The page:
Educate yourself. A solid educational background sustained by long-term continuing education is the cornerstone of our profession. We are medical language specialists – and that language is evolving and morphing exponentially along. The documentation sector is also being shaped by healthcare’s desire for more standardization and greater information specificity with the advent of health information exchanges and ICD-10 arriving in 2013. A good knowledge base is essential. Log onto the AHDI website and take advantage of the many continuing education opportunities we have to offer.

Get credentialed. Professional credentialing demonstrates commitment to lifelong education and is necessary to earn the respect of those both within and outside of our profession. A professional credential demonstrates that like most every other professional on the healthcare delivery team, you are committed to life-long learning and have taken a competency-based national exam to validate your knowledge. We know that we are a critical contributor to patient safety, but without credentials that set us apart and distinguish our unique body of knowledge and contributions to the patient care team, our end-users will continue to believe that anyone can do this job and that our role can readily be replaced by point-and-click technologies and speech recognition engines.

Use authenticated research tools. Many in our profession do not have adequate resources for the demanding jobs we hold. There are many resources available online. Some are very good, and some are not reliable or trustworthy, so Internet searching is often a gamble. The AHDI Benchmark Knowledge Base, with the third edition Book of Style embedded into it, is a one-stop, web-based solution to this problem and represents the profession’s next generation of authenticated literature to drive accuracy and quality into the healthcare document in a quicker and more automated way. Traditional books are excellent, but you need to keep them up-to-date.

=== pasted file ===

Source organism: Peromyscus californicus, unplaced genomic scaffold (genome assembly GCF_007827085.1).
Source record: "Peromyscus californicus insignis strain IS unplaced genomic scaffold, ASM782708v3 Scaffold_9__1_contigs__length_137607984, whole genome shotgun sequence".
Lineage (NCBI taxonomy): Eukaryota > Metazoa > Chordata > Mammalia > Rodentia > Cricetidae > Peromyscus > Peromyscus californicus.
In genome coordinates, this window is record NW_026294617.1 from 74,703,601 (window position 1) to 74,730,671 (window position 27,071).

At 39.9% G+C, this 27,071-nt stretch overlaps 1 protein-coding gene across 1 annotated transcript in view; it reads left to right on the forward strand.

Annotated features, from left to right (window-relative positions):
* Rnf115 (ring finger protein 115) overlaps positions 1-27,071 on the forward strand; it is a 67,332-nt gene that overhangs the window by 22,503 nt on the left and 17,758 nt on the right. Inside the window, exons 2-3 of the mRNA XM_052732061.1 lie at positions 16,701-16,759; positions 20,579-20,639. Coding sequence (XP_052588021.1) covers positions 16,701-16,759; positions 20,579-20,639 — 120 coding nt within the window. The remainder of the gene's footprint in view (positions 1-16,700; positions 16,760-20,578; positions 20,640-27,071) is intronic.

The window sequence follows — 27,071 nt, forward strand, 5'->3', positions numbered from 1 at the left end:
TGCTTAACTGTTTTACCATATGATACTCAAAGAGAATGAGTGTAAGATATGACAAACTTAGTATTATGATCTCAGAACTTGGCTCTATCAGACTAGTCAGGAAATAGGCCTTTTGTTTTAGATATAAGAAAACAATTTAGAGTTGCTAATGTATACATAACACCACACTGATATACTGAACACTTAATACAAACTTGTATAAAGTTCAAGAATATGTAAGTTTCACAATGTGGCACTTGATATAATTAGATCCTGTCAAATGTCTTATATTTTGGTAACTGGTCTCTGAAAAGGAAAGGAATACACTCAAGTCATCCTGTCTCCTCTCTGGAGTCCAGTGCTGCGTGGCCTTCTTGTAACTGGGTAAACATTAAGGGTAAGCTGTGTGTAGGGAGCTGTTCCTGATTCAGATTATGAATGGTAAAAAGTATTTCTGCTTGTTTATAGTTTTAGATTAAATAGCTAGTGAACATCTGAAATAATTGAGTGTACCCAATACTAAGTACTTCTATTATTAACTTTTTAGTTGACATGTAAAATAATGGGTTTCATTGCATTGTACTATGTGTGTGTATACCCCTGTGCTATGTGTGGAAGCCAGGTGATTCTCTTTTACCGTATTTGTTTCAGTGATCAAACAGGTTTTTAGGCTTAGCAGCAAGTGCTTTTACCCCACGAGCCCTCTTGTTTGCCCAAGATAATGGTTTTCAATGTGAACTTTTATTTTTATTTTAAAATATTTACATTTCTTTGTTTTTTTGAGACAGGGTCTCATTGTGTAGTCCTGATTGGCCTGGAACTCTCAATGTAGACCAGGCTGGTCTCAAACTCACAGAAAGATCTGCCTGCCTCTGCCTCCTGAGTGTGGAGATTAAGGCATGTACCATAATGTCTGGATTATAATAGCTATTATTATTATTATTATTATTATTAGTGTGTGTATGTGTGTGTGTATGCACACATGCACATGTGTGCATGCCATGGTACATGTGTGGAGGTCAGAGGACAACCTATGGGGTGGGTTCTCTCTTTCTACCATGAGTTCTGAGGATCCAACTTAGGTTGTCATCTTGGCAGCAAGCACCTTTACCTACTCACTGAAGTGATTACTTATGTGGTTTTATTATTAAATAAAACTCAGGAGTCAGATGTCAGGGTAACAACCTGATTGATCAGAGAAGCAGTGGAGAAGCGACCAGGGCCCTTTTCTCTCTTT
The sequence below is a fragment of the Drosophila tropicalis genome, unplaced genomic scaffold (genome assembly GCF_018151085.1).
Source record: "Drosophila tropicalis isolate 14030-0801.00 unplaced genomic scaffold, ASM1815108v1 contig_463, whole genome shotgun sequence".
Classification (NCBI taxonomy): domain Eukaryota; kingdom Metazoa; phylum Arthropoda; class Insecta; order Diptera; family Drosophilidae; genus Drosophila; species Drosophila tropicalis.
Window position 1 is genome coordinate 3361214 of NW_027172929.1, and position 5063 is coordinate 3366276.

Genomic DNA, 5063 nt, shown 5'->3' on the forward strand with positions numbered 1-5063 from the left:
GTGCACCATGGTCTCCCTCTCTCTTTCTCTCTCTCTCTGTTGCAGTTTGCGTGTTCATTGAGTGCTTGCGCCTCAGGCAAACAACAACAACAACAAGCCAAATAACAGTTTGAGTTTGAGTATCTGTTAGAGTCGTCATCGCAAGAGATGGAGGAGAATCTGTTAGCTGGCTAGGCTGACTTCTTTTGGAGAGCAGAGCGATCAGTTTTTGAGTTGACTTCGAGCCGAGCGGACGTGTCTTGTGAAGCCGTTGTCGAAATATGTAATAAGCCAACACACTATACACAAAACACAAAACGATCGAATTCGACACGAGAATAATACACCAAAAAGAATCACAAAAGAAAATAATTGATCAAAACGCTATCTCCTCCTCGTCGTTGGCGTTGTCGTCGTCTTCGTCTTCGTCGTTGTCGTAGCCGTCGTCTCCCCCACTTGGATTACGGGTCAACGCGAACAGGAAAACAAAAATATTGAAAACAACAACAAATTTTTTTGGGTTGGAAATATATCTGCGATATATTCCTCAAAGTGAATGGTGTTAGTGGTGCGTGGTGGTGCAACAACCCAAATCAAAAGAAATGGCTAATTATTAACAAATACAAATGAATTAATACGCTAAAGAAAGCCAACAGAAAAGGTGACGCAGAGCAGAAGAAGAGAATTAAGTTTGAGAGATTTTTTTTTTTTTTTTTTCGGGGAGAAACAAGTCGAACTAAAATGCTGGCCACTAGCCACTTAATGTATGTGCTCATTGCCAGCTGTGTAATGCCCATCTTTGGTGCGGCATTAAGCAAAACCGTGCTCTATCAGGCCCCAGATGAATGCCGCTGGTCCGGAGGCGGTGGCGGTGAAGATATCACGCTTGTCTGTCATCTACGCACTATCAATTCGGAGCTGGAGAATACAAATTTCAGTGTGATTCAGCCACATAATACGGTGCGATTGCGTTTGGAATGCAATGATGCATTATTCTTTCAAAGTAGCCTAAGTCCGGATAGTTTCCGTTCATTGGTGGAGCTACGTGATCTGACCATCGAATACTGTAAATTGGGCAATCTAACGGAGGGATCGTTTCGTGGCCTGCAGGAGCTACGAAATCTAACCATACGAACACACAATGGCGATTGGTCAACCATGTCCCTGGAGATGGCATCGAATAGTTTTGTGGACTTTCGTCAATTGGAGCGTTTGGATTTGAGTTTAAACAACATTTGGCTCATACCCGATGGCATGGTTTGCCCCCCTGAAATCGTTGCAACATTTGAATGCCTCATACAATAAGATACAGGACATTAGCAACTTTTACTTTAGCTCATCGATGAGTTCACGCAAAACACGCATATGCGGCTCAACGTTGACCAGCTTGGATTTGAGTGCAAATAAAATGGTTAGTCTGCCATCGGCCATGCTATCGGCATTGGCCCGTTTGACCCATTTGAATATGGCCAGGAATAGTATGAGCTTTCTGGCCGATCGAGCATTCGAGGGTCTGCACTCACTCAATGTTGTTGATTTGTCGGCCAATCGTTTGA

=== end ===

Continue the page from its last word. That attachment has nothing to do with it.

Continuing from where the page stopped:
Embrace new technology. The electronic healthcare record is coming, and in many places it is already here. It is an important and necessary development in healthcare documentation and patient safety. We must work toward the goal of a National Health Information Network because such a network of accessible, interoperable health information is a critical component of healthcare reform. Read the Emerging Technologies Focus Group Findings and Conclusions – a comprehensive report prepared from focus groups conducted with documentation professionals and technology vendors, and learn what they believe are the challenges and opportunities that lie ahead for the field.

Get involved. AHDI has a Facebook page – there is no cost, and you can find out more about what we are doing in support of hard-working healthcare documentation professionals. We discuss what is happening in healthcare and how staying connected, informed, and involved can keep us a step ahead of changes as they develop. Check us out here.

Contribute to the Power of 10 Campaign. AHDI is launching a year-long campaign to raise $10 from 10,000 MTs by the end of 2010. Why? To support the association’s advocacy efforts in Washington, DC, where AHDI and MTIA are working hard to make sure you have a role in the future of the EHR. Our lobbying firm along with our government relations staff is making sure our sector is well represented in important meetings and discussions being held by our nation’s legislators and policymakers on healthcare reform, criteria and standards for EHR systems, and workforce development in allied health. All Power of 10 funds go directly to this effort. It will take every one of the “silent” ten thousand contributing their “voice” through support and participation. Find out more about Power of 10.